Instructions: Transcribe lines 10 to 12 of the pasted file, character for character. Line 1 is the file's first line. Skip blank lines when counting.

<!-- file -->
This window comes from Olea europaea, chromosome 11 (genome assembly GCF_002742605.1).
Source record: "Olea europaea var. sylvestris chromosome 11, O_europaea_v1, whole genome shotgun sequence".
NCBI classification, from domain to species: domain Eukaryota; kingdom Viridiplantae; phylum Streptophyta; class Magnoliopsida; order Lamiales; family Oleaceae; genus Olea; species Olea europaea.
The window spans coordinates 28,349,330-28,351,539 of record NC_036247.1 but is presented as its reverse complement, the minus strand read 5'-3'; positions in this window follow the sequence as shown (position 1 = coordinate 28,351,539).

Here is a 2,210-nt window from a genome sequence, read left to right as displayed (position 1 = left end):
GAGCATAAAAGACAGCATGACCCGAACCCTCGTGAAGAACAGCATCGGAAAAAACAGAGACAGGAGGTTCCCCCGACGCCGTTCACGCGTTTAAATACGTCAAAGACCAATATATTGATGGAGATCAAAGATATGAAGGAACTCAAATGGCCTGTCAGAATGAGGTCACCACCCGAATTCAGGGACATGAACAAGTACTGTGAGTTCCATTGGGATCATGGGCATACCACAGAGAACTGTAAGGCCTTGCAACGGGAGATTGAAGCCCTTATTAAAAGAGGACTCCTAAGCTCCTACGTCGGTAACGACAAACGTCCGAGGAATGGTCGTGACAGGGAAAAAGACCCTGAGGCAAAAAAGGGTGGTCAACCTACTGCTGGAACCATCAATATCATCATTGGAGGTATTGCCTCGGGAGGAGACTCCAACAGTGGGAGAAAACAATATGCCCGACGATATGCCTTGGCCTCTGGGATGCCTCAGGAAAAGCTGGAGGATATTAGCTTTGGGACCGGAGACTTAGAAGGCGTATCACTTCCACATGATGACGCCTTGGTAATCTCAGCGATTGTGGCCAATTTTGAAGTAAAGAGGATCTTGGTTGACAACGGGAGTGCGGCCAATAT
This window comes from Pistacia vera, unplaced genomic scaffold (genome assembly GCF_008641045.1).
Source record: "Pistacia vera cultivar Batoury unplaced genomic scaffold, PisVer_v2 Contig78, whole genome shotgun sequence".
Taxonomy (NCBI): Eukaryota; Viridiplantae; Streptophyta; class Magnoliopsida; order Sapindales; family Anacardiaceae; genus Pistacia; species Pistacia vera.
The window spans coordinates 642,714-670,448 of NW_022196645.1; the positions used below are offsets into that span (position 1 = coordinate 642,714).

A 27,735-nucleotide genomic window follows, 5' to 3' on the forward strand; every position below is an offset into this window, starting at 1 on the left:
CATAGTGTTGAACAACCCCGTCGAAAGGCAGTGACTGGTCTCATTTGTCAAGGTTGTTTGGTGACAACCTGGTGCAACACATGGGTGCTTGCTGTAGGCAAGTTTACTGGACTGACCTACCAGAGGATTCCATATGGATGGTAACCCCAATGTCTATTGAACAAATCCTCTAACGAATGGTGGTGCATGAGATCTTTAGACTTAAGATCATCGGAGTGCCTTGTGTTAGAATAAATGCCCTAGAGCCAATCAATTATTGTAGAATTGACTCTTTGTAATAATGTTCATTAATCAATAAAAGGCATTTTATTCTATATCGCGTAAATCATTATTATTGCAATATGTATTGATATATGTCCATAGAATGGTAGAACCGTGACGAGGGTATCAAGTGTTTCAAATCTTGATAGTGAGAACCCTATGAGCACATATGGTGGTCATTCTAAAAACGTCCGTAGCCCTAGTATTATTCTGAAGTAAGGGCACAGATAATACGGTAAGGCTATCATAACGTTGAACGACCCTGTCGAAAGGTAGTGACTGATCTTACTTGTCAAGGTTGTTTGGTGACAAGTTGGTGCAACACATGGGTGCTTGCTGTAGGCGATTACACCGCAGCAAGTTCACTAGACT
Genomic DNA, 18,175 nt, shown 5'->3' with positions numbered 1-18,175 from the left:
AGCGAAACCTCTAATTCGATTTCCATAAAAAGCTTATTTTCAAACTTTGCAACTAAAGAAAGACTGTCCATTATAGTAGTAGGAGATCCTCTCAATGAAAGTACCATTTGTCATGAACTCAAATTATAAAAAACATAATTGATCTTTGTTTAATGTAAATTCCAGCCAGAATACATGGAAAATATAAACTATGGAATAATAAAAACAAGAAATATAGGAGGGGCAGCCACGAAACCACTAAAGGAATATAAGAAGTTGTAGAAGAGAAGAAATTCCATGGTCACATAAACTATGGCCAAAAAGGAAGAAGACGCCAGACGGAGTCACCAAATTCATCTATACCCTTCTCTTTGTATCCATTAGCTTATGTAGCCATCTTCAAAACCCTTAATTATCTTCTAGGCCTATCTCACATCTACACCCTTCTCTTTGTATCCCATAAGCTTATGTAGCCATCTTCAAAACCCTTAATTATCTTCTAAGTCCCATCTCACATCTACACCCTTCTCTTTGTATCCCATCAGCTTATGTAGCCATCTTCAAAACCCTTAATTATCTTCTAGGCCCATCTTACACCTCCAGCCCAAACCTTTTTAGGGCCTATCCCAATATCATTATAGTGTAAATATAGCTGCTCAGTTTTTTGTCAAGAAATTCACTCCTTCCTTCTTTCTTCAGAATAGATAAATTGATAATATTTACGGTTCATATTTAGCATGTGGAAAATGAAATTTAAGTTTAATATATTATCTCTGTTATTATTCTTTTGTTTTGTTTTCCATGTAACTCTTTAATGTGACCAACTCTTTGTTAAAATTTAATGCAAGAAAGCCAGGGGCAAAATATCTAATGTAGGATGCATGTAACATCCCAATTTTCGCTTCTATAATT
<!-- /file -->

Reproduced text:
The window spans coordinates 642,714-670,448 of NW_022196645.1; the positions used below are offsets into that span (position 1 = coordinate 642,714).

A 27,735-nucleotide genomic window follows, 5' to 3' on the forward strand; every position below is an offset into this window, starting at 1 on the left:
CATAGTGTTGAACAACCCCGTCGAAAGGCAGTGACTGGTCTCATTTGTCAAGGTTGTTTGGTGACAACCTGGTGCAACACATGGGTGCTTGCTGTAGGCAAGTTTACTGGACTGACCTACCAGAGGATTCCATATGGATGGTAACCCCAATGTCTATTGAACAAATCCTCTAACGAATGGTGGTGCATGAGATCTTTAGACTTAAGATCATCGGAGTGCCTTGTGTTAGAATAAATGCCCTAGAGCCAATCAATTATTGTAGAATTGACTCTTTGTAATAATGTTCATTAATCAATAAAAGGCATTTTATTCTATATCGCGTAAATCATTATTATTGCAATATGTATTGATATATGTCCATAGAATGGTAGAACCGTGACGAGGGTATCAAGTGTTTCAAATCTTGATAGTGAGAACCCTATGAGCACATATGGTGGTCATTCTAAAAACGTCCGTAGCCCTAGTATTATTCTGAAGTAAGGGCACAGATAATACGGTAAGGCTATCATAACGTTGAACGACCCTGTCGAAAGGTAGTGACTGATCTTACTTGTCAAGGTTGTTTGGTGACAAGTTGGTGCAACACATGGGTGCTTGCTGTAGGCGATTACACCGCAGCAAGTTCACTAGACT